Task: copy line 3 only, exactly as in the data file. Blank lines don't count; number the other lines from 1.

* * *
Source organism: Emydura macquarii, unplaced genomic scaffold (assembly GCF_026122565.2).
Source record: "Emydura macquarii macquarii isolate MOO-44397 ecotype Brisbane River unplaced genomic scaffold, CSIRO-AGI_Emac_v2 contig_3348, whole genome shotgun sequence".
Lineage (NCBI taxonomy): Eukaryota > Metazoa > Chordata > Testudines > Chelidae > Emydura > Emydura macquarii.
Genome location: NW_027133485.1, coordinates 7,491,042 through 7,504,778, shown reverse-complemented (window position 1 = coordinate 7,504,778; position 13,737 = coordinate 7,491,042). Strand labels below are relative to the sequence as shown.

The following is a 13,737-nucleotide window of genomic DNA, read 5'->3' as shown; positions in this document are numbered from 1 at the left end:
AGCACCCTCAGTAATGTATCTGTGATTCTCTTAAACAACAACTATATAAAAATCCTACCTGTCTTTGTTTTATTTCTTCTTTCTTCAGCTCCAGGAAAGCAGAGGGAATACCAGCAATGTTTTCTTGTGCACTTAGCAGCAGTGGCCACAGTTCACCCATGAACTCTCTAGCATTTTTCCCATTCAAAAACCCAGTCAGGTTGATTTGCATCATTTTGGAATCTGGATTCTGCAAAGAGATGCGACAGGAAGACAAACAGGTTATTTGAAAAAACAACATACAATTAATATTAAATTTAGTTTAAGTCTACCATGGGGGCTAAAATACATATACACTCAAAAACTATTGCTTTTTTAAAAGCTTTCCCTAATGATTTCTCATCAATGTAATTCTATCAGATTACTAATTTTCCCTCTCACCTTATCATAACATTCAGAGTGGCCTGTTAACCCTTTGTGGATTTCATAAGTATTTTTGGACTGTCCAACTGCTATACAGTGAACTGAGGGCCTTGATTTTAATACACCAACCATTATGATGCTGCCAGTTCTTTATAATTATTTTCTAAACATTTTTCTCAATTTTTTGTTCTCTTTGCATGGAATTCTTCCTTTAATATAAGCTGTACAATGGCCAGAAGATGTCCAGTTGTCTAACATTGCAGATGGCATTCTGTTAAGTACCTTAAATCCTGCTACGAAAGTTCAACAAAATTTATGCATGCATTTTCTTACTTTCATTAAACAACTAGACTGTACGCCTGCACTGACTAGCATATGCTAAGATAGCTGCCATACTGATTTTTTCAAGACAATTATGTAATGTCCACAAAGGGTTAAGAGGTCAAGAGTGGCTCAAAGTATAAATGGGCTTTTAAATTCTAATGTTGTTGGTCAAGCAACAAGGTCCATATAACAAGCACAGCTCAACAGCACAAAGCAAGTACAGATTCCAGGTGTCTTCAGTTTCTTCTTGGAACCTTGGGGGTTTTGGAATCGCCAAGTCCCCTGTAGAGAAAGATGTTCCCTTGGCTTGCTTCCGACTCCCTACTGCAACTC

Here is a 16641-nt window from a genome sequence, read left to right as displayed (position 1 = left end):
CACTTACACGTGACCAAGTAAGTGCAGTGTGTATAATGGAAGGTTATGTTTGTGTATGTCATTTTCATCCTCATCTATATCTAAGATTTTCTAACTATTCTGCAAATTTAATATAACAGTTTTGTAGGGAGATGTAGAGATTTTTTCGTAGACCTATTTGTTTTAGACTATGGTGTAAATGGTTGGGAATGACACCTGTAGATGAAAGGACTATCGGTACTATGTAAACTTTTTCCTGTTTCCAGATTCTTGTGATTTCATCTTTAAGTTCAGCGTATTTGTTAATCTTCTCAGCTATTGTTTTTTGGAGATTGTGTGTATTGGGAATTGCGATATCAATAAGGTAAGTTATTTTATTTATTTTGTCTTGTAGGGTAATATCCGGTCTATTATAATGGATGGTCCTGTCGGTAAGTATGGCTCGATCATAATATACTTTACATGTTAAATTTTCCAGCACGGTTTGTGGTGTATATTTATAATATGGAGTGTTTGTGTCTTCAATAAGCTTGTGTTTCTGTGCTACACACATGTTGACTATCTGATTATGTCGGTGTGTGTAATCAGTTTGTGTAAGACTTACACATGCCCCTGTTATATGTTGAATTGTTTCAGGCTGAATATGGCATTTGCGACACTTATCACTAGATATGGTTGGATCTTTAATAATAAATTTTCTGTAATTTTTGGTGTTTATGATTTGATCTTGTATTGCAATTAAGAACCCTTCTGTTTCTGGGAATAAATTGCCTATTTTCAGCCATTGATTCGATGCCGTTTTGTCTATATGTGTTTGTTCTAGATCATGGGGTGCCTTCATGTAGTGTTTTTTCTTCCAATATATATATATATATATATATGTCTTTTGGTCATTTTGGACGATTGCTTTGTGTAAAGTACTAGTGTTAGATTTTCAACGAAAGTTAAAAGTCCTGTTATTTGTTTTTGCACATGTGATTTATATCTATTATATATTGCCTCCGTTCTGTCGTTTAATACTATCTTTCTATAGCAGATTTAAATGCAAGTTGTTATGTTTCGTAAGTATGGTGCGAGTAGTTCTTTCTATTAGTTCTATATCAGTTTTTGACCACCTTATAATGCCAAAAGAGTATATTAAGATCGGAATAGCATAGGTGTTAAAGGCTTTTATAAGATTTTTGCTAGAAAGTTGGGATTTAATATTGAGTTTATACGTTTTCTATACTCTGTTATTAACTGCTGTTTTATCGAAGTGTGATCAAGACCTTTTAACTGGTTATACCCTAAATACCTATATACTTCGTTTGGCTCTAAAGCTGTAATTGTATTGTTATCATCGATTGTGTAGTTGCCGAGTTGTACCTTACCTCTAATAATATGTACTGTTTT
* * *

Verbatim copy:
Lineage (NCBI taxonomy): Eukaryota > Metazoa > Chordata > Testudines > Chelidae > Emydura > Emydura macquarii.